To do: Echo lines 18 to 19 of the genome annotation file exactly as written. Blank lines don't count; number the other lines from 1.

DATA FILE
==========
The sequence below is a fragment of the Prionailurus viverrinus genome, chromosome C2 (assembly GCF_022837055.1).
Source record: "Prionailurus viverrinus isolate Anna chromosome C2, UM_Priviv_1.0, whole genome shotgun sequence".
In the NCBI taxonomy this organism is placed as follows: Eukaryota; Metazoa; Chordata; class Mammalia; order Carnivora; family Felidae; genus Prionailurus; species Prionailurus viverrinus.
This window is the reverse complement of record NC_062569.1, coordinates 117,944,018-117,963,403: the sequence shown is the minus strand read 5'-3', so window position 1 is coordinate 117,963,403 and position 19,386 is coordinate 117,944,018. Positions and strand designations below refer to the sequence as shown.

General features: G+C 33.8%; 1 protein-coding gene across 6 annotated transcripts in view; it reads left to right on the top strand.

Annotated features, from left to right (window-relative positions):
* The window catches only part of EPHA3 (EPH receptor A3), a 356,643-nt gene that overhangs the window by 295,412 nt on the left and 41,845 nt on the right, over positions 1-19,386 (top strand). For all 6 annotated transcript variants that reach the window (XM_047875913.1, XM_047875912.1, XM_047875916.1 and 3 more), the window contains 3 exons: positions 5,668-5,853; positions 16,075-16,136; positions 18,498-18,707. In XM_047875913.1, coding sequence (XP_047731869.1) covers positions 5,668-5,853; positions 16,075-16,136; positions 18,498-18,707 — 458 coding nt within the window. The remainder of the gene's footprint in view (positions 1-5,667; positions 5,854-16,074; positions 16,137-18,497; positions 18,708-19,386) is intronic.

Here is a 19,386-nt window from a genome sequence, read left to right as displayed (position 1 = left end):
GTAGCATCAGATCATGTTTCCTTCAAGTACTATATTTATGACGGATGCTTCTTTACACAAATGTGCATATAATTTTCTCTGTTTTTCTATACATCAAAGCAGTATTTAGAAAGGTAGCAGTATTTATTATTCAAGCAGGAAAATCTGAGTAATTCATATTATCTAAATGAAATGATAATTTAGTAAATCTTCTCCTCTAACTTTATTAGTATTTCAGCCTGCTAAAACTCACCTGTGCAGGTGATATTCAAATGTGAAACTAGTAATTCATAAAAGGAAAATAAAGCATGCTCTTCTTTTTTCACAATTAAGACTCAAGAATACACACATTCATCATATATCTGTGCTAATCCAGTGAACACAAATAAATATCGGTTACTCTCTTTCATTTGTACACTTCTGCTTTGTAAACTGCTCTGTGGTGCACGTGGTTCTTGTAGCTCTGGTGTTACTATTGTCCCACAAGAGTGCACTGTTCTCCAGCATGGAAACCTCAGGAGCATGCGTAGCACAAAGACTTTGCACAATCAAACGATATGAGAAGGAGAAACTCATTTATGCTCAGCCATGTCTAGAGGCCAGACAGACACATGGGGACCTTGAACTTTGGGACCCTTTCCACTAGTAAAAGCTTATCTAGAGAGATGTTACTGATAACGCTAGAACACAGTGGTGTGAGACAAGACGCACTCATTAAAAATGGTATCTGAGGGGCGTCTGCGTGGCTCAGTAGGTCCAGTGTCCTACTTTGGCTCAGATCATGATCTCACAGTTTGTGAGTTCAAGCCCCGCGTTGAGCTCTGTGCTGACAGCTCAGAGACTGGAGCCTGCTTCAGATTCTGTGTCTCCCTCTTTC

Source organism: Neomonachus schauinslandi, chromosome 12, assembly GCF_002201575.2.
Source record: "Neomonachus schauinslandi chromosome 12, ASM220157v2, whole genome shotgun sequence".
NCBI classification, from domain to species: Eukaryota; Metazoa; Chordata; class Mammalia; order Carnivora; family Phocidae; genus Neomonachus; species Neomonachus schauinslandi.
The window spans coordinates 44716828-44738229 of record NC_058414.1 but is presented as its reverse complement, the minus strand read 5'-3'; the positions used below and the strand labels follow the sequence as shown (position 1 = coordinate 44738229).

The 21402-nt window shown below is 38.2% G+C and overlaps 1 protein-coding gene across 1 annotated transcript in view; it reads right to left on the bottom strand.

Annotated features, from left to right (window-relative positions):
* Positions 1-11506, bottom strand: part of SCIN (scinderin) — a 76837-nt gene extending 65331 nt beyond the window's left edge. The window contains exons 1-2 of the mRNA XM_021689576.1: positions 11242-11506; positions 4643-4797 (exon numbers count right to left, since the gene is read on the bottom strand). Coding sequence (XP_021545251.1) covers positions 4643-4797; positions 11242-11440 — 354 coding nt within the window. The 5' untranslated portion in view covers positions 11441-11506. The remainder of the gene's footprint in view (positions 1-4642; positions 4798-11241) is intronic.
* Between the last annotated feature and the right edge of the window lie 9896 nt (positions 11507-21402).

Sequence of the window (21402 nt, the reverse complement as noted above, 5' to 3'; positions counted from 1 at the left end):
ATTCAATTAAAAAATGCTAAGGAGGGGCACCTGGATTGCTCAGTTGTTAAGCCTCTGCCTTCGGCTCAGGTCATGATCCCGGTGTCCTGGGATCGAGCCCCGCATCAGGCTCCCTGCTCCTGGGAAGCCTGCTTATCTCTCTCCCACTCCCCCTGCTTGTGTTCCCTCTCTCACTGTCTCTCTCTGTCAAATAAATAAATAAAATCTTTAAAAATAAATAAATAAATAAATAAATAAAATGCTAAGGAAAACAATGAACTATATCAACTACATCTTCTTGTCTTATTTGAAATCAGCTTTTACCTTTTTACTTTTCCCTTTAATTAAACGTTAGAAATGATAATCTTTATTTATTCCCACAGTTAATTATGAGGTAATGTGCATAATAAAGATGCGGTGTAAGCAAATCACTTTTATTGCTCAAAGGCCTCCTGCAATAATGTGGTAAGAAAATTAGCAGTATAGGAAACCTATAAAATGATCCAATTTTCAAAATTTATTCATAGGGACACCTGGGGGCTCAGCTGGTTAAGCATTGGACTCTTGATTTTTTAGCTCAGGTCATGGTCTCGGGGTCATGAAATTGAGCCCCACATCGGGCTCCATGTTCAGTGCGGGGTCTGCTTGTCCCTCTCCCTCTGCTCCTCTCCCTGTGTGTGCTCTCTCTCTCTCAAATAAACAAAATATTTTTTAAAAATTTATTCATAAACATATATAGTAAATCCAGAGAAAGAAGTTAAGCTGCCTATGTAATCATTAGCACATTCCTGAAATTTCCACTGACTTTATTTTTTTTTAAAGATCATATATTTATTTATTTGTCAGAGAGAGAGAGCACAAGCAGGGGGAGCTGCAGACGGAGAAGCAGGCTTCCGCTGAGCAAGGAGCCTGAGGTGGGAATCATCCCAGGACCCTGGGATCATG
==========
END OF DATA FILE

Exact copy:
Sequence of the window (21402 nt, the reverse complement as noted above, 5' to 3'; positions counted from 1 at the left end):
ATTCAATTAAAAAATGCTAAGGAGGGGCACCTGGATTGCTCAGTTGTTAAGCCTCTGCCTTCGGCTCAGGTCATGATCCCGGTGTCCTGGGATCGAGCCCCGCATCAGGCTCCCTGCTCCTGGGAAGCCTGCTTATCTCTCTCCCACTCCCCCTGCTTGTGTTCCCTCTCTCACTGTCTCTCTCTGTCAAATAAATAAATAAAATCTTTAAAAATAAATAAATAAATAAATAAATAAAATGCTAAGGAAAACAATGAACTATATCAACTACATCTTCTTGTCTTATTTGAAATCAGCTTTTACCTTTTTACTTTTCCCTTTAATTAAACGTTAGAAATGATAATCTTTATTTATTCCCACAGTTAATTATGAGGTAATGTGCATAATAAAGATGCGGTGTAAGCAAATCACTTTTATTGCTCAAAGGCCTCCTGCAATAATGTGGTAAGAAAATTAGCAGTATAGGAAACCTATAAAATGATCCAATTTTCAAAATTTATTCATAGGGACACCTGGGGGCTCAGCTGGTTAAGCATTGGACTCTTGATTTTTTAGCTCAGGTCATGGTCTCGGGGTCATGAAATTGAGCCCCACATCGGGCTCCATGTTCAGTGCGGGGTCTGCTTGTCCCTCTCCCTCTGCTCCTCTCCCTGTGTGTGCTCTCTCTCTCTCAAATAAACAAAATATTTTTTAAAAATTTATTCATAAACATATATAGTAAATCCAGAGAAAGAAGTTAAGCTGCCTATGTAATCATTAGCACATTCCTGAAATTTCCACTGACTTTATTTTTTTTTAAAGATCATATATTTATTTATTTGTCAGAGAGAGAGAGCACAAGCAGGGGGAGCTGCAGACGGAGAAGCAGGCTTCCGCTGAGCAAGGAGCCTGAGGTGGGAATCATCCCAGGACCCTGGGATCATG